2005 Nissan Quest Problems

RepairPal has identified the most common problems with the 2005 Nissan Quest as reported by actual vehicle owners. We'll tell you what the problem is and what it'll take to fix it.

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5
Known Problems

Rattling and tapping in the front of the engine on the 2003-2016 Nissan Quest is very evident, especially on cold starts. This rattling noise should not be taken lightly as it warns of upcoming timing chain failure. 

The cause of the noise is faulty timing chain guide rails and timing chain tensioners that wear out well ahead of schedule. These components are there to keep the timing chain tight and properly positioned. When these parts fail, the timing chain becomes loose, and pieces of the timing chain guides break off, falling into the oil pan. 

To remedy the situation, Nissan/Infiniti has made revised guides and tensioners, but replacement can be very costly. 

Proper oil change intervals and oil type may help slow or prevent the situation. 

The throttle body for the Nissan Quest is known for carbon buildup, and requires regular, light cleaning to maintain peak performance. After cleaning the throttle body, many owners notice a very high idle, erratic (bouncing) idle, and unpredictable power surging. 

The cause is normal ECU adaptation: When the throttle body builds up carbon, the rate of airflow is slightly decreased. The vehicles computer reads this decrease in air volume, and adjusts the throttle body settings to maintain the proper engine idle speed. When the carbon is cleaned out, the ECU now registers too much air, and cannot adjust back to the original settings. While it is trying to change settings, the idle will bounce from low to high, and the car will surge forward at times.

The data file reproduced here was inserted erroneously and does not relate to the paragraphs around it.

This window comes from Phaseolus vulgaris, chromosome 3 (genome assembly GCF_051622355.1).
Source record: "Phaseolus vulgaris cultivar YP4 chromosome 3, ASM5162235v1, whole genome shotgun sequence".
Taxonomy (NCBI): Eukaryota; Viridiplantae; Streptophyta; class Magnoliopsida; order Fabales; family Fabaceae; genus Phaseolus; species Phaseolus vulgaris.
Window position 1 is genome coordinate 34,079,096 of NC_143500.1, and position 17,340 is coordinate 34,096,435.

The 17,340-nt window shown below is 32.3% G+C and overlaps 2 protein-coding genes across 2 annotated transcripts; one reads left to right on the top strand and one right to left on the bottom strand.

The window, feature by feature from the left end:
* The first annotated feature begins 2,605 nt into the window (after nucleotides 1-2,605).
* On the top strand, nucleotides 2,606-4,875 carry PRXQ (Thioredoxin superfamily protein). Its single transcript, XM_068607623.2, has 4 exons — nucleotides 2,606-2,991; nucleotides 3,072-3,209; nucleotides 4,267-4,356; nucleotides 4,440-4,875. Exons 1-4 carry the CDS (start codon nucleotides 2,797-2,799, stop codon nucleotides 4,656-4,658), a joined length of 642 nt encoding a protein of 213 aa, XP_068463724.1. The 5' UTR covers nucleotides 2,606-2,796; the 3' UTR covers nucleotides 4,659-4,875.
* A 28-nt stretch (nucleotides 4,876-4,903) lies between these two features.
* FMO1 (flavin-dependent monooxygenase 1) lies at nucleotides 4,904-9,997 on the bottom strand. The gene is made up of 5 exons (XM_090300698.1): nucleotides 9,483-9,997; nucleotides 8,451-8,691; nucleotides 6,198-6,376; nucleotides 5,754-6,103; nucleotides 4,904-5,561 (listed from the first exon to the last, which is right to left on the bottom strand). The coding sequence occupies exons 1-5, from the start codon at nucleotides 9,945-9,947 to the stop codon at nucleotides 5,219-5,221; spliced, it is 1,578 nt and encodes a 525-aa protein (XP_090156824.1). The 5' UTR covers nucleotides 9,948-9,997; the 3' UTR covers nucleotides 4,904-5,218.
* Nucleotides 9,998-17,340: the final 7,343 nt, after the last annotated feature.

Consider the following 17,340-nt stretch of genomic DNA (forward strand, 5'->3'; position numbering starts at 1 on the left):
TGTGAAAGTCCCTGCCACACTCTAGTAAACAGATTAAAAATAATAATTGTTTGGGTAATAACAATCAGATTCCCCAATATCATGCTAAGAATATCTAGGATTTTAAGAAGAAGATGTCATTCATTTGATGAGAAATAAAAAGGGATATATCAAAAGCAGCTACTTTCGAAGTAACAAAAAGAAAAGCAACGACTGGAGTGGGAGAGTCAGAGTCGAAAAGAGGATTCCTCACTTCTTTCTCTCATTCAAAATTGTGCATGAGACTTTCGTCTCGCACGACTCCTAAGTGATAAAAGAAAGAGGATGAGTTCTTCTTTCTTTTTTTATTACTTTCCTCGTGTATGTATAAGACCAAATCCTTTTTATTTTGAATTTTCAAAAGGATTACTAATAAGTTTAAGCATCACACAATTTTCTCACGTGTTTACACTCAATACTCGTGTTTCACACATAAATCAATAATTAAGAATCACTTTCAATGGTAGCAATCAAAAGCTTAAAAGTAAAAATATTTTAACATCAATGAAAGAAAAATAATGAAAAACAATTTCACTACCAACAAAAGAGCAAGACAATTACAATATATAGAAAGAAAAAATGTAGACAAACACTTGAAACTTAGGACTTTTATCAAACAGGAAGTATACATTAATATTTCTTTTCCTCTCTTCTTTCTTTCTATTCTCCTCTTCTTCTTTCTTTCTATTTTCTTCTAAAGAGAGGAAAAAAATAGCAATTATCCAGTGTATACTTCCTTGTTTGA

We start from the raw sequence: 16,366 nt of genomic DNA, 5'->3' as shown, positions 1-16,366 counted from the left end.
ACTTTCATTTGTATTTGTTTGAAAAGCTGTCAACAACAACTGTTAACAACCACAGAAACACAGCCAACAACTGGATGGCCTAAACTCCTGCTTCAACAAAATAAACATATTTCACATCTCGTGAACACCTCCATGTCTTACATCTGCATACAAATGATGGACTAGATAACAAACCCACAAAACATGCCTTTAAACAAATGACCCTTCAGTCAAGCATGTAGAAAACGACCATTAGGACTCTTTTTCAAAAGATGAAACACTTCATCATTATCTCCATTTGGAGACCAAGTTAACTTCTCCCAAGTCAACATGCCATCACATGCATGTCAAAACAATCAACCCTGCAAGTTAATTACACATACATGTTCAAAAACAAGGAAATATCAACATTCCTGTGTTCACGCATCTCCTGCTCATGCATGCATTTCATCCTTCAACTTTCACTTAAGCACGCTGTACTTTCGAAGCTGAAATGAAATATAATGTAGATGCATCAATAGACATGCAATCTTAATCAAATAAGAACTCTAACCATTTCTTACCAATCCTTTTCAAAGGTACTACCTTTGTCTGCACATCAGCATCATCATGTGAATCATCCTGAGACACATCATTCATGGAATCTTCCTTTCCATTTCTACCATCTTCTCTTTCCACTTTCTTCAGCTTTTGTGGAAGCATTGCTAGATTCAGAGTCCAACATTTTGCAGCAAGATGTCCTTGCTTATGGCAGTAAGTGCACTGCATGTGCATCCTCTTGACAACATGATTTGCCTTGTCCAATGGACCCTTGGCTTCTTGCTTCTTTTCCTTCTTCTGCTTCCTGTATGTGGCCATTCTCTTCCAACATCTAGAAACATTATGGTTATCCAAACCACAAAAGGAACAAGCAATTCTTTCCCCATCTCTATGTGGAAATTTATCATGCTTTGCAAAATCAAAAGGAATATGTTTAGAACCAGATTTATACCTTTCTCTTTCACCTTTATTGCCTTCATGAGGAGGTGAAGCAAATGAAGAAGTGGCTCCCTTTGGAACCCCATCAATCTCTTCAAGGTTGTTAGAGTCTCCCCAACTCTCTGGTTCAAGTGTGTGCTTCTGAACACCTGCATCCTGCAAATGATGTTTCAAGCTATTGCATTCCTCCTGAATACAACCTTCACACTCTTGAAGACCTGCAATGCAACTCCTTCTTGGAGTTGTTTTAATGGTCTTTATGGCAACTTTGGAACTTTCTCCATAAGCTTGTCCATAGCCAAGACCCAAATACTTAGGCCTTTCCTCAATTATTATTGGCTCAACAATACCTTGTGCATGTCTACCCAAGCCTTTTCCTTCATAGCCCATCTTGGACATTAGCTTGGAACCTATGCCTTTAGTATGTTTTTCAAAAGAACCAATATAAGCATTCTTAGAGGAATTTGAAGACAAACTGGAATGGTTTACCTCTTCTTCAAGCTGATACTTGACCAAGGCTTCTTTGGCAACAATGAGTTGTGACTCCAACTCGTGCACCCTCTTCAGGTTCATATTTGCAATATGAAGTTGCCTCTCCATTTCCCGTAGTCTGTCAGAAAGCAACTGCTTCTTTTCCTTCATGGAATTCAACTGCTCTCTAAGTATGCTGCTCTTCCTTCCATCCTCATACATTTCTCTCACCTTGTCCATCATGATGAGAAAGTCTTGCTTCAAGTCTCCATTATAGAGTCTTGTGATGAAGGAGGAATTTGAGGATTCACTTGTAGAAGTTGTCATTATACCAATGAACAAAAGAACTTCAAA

It has been recommended to simply wipe inside the throttle body every 12,000 miles, and never to touch the flap inside. Also, the cleaning procedure may be best left to a qualified technician.

The solution can be as simple as disconnecting the battery for at least an hour, having the dealer reset the computer, or, in extreme cases, replace the throttle bodies. 

A thumping heard and felt in the floor is often caused by failing engine mounts. A failing mount allows too much movement of the engine, and will require replacement.

A creaking or clicking heard while the vehicle is accelerating can be caused by dirt and corrosion build up between the splines of the front hubs and CV axle shafts. Removing, cleaning, and applying a light coat of grease on the axle shaft splines will commonly correct this concern.